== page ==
Looking forward to October, be sure to check out the Downtown Sidney Chocolate Walk, Downtown Sidney Ghost Tour, Downtown Sidney’s Fall Festival, and the Lake Loramie Halloween Campout. Details about each and more can be found on the events calendar of the Sidney Visitors Bureau website.

For every leisure and recreation interest, the possibilities are numerous in Sidney.  For more information about all of the incredible attractions in west-central Ohio, be sure to visit the web site of the Sidney Visitors Bureau at VisitSidneyShelby.com.  A quick visit here will tune you into all that there is to enjoy in the area along with a bundle of prepackaged tour itineraries sure to entice you with an eye-popping array of seasonal fun.  It’s all happening in Sidney Ohio – “We’re waiting for you”.

Fall Fun and Excitement

in Ross County

As summer begins to fade into autumn, the fun and excitement don’t stop in Ross County. Fall activities have grown significantly over the past several years for this southern Ohio destination nestled in the rolling foothills of the Appalachian Region. Visitors to Chillicothe and Ross County can expect to find festivals, Halloween thrills, and the natural beauty of the region as the trees begin to show their colors.

The fall festival season begins with the timeless art of spinning tales to entertain audiences during the annual Southern Ohio Storytelling Festival in September. Highly acclaimed national and regional tellers take the stage to weave their tales and showcase their creativity while leaving audiences wanting more. There’s also the Salt Creek Valley Festival that showcases the community of Richmond Dale and provides the fun atmosphere of a small-town event with sites, sounds and tastes of the area. Hirsch’s Fruit Farm offers their Apple Harvest Open House, a weekend of family fun on the farm. The event gives patrons tours of the orchard, opportunities to pick your own apples, and plenty of children’s activities to keep them busy and entertained.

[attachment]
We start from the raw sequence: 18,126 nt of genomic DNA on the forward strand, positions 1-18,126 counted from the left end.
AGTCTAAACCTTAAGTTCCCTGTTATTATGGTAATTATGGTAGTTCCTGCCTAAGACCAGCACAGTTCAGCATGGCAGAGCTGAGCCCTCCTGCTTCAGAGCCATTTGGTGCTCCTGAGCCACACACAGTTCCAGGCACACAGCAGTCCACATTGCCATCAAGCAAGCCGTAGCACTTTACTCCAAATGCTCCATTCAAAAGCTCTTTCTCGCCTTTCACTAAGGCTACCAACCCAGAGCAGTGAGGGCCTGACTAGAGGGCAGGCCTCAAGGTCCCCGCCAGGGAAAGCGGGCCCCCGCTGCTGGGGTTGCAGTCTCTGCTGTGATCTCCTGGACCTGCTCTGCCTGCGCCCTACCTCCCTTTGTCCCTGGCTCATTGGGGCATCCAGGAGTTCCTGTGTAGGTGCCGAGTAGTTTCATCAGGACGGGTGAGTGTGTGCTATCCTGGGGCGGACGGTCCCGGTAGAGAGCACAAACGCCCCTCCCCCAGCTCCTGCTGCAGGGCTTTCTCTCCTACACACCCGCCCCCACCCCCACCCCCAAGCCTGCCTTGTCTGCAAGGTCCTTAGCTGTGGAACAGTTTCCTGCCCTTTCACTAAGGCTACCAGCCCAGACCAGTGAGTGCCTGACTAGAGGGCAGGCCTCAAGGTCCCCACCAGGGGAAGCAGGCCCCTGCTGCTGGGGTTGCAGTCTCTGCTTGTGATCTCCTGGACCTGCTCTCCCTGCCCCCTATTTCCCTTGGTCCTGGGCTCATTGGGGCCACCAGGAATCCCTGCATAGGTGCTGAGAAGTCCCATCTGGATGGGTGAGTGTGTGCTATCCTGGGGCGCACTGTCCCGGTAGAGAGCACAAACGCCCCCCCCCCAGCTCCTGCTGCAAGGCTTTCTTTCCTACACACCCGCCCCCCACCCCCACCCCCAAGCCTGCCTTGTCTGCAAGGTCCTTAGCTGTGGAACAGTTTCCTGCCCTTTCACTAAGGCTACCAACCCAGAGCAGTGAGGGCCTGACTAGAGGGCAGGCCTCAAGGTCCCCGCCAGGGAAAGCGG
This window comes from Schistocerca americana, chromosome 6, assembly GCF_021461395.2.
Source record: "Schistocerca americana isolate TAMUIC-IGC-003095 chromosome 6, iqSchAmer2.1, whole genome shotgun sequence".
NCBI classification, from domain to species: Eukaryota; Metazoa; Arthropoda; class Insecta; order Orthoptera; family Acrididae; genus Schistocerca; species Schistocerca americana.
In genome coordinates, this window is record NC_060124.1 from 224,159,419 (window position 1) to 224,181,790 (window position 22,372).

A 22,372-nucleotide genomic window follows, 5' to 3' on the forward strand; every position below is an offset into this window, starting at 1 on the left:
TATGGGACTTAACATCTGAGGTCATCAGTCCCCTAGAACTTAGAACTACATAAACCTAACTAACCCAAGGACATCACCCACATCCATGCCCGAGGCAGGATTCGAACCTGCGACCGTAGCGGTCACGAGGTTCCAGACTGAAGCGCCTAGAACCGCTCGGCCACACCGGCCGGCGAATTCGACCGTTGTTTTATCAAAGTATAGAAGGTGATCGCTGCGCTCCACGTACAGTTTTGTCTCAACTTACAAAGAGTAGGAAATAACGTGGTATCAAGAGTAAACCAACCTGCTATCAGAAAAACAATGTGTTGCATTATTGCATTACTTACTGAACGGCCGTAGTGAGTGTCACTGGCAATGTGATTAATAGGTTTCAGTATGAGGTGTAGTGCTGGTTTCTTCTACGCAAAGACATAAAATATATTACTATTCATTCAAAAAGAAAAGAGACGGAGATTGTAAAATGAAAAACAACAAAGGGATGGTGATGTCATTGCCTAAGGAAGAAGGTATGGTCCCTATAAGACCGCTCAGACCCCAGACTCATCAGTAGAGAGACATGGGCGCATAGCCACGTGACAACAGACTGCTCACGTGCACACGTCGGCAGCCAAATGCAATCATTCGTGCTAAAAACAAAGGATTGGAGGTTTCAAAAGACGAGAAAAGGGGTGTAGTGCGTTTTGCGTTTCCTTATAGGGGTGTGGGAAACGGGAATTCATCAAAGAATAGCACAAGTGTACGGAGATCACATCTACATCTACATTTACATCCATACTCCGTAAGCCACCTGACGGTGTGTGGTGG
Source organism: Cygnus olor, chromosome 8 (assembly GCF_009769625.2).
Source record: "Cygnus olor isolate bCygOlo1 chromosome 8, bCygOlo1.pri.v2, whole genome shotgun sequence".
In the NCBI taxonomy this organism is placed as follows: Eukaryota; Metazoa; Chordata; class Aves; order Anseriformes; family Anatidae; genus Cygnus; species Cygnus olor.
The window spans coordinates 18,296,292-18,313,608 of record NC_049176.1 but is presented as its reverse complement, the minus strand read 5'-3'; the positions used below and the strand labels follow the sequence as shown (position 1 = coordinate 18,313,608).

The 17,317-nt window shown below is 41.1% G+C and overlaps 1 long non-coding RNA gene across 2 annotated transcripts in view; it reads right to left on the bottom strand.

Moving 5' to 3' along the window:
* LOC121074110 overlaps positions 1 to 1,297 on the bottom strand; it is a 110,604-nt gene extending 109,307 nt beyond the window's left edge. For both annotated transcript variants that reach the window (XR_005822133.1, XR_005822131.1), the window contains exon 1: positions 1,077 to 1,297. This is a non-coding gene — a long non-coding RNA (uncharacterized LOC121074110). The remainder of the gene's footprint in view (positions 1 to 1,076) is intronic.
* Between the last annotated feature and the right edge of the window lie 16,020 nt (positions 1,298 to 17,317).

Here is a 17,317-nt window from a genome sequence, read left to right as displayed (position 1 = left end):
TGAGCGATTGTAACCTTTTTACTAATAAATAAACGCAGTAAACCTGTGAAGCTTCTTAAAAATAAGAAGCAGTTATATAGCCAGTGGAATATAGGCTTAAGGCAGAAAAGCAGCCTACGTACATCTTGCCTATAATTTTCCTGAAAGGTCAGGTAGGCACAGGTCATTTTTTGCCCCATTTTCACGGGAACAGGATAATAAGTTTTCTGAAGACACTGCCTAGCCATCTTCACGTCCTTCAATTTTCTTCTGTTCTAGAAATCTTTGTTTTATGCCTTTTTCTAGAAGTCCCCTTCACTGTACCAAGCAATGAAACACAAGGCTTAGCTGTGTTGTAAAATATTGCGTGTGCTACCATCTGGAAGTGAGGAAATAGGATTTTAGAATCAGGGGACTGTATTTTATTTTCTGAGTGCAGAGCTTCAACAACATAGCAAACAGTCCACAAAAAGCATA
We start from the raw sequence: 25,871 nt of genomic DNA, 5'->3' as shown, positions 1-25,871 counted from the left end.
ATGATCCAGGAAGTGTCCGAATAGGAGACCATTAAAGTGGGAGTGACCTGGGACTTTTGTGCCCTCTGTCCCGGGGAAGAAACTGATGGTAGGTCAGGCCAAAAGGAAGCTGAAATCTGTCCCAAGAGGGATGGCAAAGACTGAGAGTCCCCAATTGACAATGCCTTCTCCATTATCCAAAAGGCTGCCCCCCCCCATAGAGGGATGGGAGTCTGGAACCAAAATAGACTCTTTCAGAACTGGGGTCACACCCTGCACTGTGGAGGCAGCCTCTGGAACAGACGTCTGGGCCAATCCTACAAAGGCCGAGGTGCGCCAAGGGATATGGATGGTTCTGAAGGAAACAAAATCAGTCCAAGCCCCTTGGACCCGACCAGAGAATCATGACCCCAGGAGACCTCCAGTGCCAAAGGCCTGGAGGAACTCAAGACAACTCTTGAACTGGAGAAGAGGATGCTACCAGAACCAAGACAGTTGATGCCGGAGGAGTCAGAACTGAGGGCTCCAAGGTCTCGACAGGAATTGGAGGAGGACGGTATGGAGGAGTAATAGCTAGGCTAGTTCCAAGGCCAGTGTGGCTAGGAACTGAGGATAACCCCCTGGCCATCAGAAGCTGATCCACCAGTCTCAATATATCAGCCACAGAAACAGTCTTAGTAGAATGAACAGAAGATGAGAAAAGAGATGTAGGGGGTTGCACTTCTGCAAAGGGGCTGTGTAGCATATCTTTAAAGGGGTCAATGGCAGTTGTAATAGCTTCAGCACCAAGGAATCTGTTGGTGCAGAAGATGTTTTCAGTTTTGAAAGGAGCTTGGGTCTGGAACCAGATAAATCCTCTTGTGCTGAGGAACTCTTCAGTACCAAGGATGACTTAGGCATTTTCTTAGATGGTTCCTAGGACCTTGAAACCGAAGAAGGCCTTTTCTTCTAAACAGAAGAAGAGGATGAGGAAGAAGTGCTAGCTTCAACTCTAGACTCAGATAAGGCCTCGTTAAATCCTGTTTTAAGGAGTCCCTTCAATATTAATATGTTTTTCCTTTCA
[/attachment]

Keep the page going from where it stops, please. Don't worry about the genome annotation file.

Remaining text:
Festivals continue into October with the newest festival, the Chillicothe Halloween Festival and the oldest festival in the county, Fall Festival of Leaves. The Chillicothe Halloween Festival features a variety of family friendly fun, entertainment, and exhibits, along with a haunted house. While the Fall Festival of Leaves celebrates the beauty of the Paint Valley region with crafts, parade, rides, and plenty of your favorite festival foods all in downtown Bainbridge.

The thrills of the Halloween season begin in September with the annual Ghost Walk in downtown Chillicothe. The Ghost Walk features specific locations that you tour to discover the history and the mystery surrounding each of the stops during the event. During your tour, you may capture something unexplainable in a photo or feel a ghostly touch. In October, Bainbridge hosts its Ghost Walk that features many stops along the way where you will hear stories and meet some historical figures along your journey.

For those wanting the Halloween scares, you can find numerous haunted attractions in Ross County. Begin your adventure by trying to survive the Headless Horseman during Chillicothe’s newest attraction, Sleepy Hollow at Haunted Mountain. This event features a live production of Sleepy Hollow that immerses the audience into the story as it unfolds on stage. Then face your fears along a haunted trail and try beating the clock to get out of an escape room – all controlled by the Headless Horseman. Wrap up your Halloween adventure and experience The Last Carnival. This haunted house and haunted trail encompass 4,000 square feet of indoor scares and over 10,000 square feet of outdoor terror.

Maybe you’re simply looking for a getaway destination before the hectic holiday season begins, Ross County has you covered with plenty of activities for a relaxing weekend. Explore the season by visiting the many historical sites and attractions such as Hopewell Culture National Historical Park, Adena Mansion & Gardens, and the Ross County Heritage Center as well as many others. For outdoor recreation and enjoyment, the five State Parks offer activities as well as nearly 200 miles of trails to take in the great outdoors. You may also want to take in a show at one of the historic theatres or enjoy an evening sipping wine at the local winery and vineyard.

When hunger strikes, you won’t have any problems finding a restaurant to satisfy your cravings. Although there are many chain restaurants nearby, you can find the local flavor in downtown Chillicothe and throughout the surrounding communities. Enjoy everything from homestyle comfort foods to gourmet dishes all with unique flair and atmosphere.